The globalized business landscape of 2016 means that most companies are on-demand, all the time. The product development process needs to be highly customer-centric to achieve success, and companies have evolved different methods to address this need.
The most popular way for companies to accomplish their goals is through the adoption of the Agile Scrum process. Over 80 percent of organizations use the Scrum framework, but there are vast differences in the way it is implemented across various organizations.
There are three key aspects of Scrum. Product backlog, sprint, and scrum team. These three together define the scope, time, and resource aspects of product development. But these three categories are not standalone definitions. Their interactions form the crux of the Scrum framework and lead to successful product development.
This means that the Scrum Master, the person in charge of coordinating all the members of a scrum team, is of utmost importance to an organization which is using the Scrum framework as the base of their business processes.
What is a Scrum Master?
A scrum master is first and foremost a servant leader. He or she leads the implementation of the process across development cycles.
What Is Scrum?
The term ‘Scrum’ is derived from the rugby term for the re-huddle of the team in the middle of the game, to restart a move in play. This extends to project management – a company often has to realign its strategy according to market feedback through quick, meaningful iterations.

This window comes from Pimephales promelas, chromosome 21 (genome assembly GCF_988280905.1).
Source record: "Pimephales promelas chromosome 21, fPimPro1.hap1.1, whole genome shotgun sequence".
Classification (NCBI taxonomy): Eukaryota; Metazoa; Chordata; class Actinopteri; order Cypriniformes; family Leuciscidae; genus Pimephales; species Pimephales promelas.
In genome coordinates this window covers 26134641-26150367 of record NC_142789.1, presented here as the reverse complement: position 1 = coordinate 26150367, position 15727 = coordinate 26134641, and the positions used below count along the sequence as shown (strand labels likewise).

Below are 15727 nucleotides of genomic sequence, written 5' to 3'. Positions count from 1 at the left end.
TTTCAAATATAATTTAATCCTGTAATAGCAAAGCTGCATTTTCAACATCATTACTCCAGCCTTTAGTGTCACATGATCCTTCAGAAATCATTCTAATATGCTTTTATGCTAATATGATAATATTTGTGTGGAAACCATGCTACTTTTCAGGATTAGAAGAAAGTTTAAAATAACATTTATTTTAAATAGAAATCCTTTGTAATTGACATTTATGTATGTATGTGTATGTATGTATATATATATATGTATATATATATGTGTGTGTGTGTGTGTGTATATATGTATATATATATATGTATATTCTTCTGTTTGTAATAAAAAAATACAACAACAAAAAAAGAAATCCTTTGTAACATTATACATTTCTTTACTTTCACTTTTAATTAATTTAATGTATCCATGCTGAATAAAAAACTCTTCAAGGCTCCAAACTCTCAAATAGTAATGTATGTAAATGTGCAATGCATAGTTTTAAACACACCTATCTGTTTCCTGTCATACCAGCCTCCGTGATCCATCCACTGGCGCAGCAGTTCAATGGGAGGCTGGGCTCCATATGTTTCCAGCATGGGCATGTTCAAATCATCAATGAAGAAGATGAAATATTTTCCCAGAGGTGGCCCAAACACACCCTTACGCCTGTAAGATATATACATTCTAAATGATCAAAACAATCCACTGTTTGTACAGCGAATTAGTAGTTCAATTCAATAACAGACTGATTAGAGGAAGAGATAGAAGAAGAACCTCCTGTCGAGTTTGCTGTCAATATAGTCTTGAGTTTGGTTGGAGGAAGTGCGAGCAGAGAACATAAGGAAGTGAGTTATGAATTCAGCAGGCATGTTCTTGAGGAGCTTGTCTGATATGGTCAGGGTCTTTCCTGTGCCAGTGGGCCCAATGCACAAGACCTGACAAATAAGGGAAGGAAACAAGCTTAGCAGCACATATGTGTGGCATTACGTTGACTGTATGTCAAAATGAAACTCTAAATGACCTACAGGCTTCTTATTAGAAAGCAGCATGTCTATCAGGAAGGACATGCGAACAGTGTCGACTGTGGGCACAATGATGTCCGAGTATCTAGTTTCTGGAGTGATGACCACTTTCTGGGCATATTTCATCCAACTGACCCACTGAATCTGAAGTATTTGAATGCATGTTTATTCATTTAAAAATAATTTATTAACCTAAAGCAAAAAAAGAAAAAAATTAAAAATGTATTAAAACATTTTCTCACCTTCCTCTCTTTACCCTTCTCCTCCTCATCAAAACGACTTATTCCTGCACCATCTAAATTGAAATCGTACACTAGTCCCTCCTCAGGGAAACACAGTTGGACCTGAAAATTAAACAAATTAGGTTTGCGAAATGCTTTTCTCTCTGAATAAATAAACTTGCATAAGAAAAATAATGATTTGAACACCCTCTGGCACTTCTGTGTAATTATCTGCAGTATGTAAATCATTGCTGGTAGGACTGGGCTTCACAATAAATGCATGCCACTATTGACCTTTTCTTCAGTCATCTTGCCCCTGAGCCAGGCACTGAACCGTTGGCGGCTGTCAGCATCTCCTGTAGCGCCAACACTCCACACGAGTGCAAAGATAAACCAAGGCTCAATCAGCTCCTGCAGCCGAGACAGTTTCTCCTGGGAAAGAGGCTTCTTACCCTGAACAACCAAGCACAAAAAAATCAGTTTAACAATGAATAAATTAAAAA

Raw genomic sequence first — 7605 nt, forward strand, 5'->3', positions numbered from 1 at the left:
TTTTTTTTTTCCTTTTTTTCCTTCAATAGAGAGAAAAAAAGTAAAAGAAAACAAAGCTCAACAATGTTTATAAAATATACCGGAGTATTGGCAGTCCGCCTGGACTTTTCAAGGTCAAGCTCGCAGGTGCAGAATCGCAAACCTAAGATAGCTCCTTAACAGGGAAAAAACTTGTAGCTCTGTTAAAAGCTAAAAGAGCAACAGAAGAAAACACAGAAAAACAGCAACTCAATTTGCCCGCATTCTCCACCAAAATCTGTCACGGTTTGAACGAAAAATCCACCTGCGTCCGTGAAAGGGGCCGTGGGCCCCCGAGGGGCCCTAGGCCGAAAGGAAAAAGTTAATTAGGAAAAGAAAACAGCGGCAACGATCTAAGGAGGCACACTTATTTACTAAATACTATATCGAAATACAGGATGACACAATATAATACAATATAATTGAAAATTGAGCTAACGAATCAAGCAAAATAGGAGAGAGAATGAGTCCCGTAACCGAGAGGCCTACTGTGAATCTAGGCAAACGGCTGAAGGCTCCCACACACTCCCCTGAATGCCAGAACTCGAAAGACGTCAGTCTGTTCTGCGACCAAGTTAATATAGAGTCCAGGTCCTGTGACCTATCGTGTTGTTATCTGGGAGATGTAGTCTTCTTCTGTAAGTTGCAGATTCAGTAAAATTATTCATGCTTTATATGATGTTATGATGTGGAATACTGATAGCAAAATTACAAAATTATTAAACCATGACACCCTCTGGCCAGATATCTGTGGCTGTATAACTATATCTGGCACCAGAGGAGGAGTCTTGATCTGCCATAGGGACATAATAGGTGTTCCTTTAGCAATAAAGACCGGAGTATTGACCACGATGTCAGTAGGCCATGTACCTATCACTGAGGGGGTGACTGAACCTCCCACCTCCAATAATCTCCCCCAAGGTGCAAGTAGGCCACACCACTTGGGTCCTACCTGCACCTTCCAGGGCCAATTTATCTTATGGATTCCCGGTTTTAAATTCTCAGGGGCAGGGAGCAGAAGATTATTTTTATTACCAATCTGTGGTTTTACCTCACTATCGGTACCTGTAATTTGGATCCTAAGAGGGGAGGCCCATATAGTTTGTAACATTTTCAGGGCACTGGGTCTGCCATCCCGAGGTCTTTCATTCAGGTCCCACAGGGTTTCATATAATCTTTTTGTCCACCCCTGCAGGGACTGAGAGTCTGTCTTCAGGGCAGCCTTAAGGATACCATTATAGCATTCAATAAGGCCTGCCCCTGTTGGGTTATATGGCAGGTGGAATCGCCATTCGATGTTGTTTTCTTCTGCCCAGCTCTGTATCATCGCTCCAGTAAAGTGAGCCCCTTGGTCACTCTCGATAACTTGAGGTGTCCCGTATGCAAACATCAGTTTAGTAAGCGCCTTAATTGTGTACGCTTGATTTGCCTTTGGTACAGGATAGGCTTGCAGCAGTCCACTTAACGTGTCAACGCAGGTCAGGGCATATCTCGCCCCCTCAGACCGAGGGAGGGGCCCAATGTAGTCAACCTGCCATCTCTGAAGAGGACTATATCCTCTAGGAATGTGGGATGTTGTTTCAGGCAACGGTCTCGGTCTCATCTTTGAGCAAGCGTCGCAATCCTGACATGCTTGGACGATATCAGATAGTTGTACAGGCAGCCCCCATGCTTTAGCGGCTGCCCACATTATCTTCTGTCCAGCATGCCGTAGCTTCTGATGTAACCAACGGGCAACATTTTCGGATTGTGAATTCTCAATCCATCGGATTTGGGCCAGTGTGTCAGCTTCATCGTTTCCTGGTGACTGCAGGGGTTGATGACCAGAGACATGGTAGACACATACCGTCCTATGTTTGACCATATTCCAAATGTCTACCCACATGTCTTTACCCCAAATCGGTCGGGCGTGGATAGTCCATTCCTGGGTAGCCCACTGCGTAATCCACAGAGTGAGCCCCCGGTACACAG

Thus, the role of a Scrum master is primarily to ensure these iterations are carried out in line with an end objective.
A Scrum Master also has to consider all the tools available in the complex but coherent Scrum framework and deploy them correctly.
Why Are Scrum Masters so Sought-after?
It’s clear that Scrum is useful, and that Scrum Masters are the best people to implement the method, but why are Scrum Masters so sought-after?
The answer is simple – the objective of Scrum (in line with the agile approach) is the reduction of waste, effort, time, and scope. Therefore, a controller or facilitator becomes the go-to person who can observe and control this waste, while keeping the overall efficiency of a company running high.
This is reflected in the fact that all Scrum professionals are paid 23 % more on average than their peers in the industry.
Given that a Scrum Master looks at the overall health of a company, should we then say that a Scrum Master is also a Product Manager or Owner?
NO is the resounding answer to this question.
There is a lot of confusion across the industry about the distinctions between the two roles. In a mature and well-managed Scrum framework, the two roles are held by different people.
The Scrum Master is not responsible for the overall time or scope of a project. He or she is only concerned with aligning iterations in strict adherence to best practices.
The Scrum process is built around the daily Scrum, a fifteen-minute team huddle where three questions are asked by each member:
- What did I do yesterday?
- What am I going to do today?
- What are my impediments?
These questions are designed to remove impediments in the way of teams, and to ensure that product development is guided on the scope of work that is to be done. It is taken directly from the customer brief and product backlog that is universally available across cycles. The interpretation of these requirements is the main task of a qualified Scrum Master, who should be able to guarantee minimal wastage in terms of time, scope, and cost.